|Listed||September 30, 1991|
|Family||Hydrobiidae (Aquatic Snail)|
|Description||Minute aquatic snail with a translucent, spiral shell.|
|Food||Algae and organic detritus.|
|Reproduction||Eggs hatch within the female's body.|
|Threats||Limited distribution, disruption of spring flow.|
The Alamosa springsnail is a minute aquatic snail with a thin, translucent spiral shell up to 0.1 in (0.25 cm) in length. Females are about 50% larger than males. The body varies from black to gray and the tentacles are speckled with dark spots. This species breathes by means of gills rather than lungs.
This snail feeds on algae and organic detritus. The eggs develop within the body of the female, and reproduction does not appear to be seasonal.
This springsnail inhabits the slow-flowing currents of thermal springs. It is found on stones and submerged vegetation, but is absent from swift flowing water and muddy bottoms.
The Alamosa springsnail was discovered in 1979, in Ojo Caliente (Socorro County), one of the largest thermal springs in New Mexico. It is currently known only from Ojo Caliente and a nearby system of smaller thermal springs. Although no population estimates have been made, the snail is considered abundant on gravel and vegetation in the shallow, slow-moving portions of the spring outflows.
The greatest threat to the Alamosa springsnail is its extremely limited distribution. Found in only a few thermal spring outflows, the species could face extinction through any change in its aquatic habitat. Impounding of the springs, pollution, the introduction of predatory species, or vandalism are ever-present threats to the species.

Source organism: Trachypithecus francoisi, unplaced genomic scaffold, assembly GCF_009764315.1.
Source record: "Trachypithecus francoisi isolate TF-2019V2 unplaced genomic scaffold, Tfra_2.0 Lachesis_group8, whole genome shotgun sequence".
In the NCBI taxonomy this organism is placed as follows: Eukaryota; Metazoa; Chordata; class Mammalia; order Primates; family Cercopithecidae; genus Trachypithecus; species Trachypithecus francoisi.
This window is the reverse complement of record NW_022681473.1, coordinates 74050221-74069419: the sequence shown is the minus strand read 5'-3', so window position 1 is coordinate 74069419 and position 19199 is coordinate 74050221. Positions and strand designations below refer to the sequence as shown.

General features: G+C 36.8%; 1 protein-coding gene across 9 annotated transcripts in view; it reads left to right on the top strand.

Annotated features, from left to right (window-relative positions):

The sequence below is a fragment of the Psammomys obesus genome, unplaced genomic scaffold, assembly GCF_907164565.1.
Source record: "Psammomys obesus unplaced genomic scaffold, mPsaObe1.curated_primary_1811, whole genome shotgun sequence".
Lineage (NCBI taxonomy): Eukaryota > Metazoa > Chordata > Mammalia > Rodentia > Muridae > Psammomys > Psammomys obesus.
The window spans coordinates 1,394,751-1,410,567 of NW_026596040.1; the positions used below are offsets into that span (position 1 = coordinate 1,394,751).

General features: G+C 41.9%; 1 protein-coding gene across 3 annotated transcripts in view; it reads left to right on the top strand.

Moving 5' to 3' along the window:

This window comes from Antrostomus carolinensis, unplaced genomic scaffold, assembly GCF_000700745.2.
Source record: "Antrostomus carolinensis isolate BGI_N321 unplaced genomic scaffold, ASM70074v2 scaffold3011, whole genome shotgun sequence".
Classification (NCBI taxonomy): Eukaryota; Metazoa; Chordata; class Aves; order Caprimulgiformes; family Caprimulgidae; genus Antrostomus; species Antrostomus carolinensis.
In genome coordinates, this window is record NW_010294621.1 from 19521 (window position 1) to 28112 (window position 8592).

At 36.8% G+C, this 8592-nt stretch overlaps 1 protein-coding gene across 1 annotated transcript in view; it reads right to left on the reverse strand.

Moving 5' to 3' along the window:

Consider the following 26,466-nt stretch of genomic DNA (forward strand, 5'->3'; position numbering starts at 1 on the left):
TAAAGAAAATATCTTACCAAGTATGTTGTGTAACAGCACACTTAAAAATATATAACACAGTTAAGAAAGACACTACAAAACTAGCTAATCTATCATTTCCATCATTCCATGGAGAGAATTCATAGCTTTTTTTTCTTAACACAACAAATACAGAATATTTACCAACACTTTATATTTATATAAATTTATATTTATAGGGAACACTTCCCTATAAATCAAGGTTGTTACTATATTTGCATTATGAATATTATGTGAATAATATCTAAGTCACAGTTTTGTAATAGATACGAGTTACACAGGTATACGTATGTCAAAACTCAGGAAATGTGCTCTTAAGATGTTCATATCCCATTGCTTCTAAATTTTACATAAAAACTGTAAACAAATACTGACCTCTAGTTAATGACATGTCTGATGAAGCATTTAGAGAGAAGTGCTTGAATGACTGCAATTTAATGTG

However, several of the smaller springs have been dug and impounded in the past. At present, the spring water flows through a canyon and then is diverted for irrigation use and to supply water to villages downstream. Future development of the springs to increase the water supply could threaten the Alamosa springsnail.
Conservation and Recovery
The thermal spring is on private land and the owners did not object to the listing of the Alamosa springsnail as Endangered.
U.S. Fish and Wildlife Service
Regional Office, Division Endangered Species
P.O. Box 1306
Albuquerque, New Mexico 87103
Hershler, R. and F. G. Thompson. 1987. "North American Hydrobiidae (Gastropoda: Rissoacea): Redescription and Systematic Relationships of Tryonia Stimpson, 1865 and Pyrgulopsis Call and Pilsbry, 1886." Nautilus 101(1):25-32.
Mexico Department of Game and Fish. 1985. Handbook of Species Endangered in New Mexico. Santa Fe, New Mexico.
Taylor, D. W. 1987. Fresh Water Mollusks from New Mexico and Vicinity. Bulletin 116. New Mexico Bureau of Mines and Mineral Resources. Socorro, New Mexico.
Taylor, D. W. 1983. "Report to the State of New Mexico on a Status Investigation of Mollusca in New Mexico." New Mexico Department of Game and Fish, Santa Fe, New Mexico.